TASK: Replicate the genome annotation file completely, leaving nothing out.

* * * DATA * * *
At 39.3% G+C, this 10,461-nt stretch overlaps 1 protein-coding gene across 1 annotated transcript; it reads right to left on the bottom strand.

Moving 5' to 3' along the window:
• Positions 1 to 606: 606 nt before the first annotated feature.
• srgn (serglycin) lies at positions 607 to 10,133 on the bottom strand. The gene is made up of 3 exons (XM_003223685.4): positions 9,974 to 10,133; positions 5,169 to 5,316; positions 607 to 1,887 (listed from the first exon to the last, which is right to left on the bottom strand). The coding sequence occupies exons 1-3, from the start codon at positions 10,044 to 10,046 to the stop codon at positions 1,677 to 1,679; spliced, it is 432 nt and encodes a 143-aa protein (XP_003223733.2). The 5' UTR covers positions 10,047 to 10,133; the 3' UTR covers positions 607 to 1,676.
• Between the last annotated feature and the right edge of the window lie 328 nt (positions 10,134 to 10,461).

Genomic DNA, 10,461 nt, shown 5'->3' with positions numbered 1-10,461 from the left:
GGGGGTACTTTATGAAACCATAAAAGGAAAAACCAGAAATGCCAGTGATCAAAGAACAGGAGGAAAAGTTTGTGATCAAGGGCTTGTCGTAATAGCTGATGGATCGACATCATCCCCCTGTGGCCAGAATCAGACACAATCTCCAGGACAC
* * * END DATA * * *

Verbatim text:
At 39.3% G+C, this 10,461-nt stretch overlaps 1 protein-coding gene across 1 annotated transcript; it reads right to left on the bottom strand.

Moving 5' to 3' along the window:
• Positions 1 to 606: 606 nt before the first annotated feature.
• srgn (serglycin) lies at positions 607 to 10,133 on the bottom strand. The gene is made up of 3 exons (XM_003223685.4): positions 9,974 to 10,133; positions 5,169 to 5,316; positions 607 to 1,887 (listed from the first exon to the last, which is right to left on the bottom strand). The coding sequence occupies exons 1-3, from the start codon at positions 10,044 to 10,046 to the stop codon at positions 1,677 to 1,679; spliced, it is 432 nt and encodes a 143-aa protein (XP_003223733.2). The 5' UTR covers positions 10,047 to 10,133; the 3' UTR covers positions 607 to 1,676.
• Between the last annotated feature and the right edge of the window lie 328 nt (positions 10,134 to 10,461).

Genomic DNA, 10,461 nt, shown 5'->3' with positions numbered 1-10,461 from the left:
GGGGGTACTTTATGAAACCATAAAAGGAAAAACCAGAAATGCCAGTGATCAAAGAACAGGAGGAAAAGTTTGTGATCAAGGGCTTGTCGTAATAGCTGATGGATCGACATCATCCCCCTGTGGCCAGAATCAGACACAATCTCCAGGACAC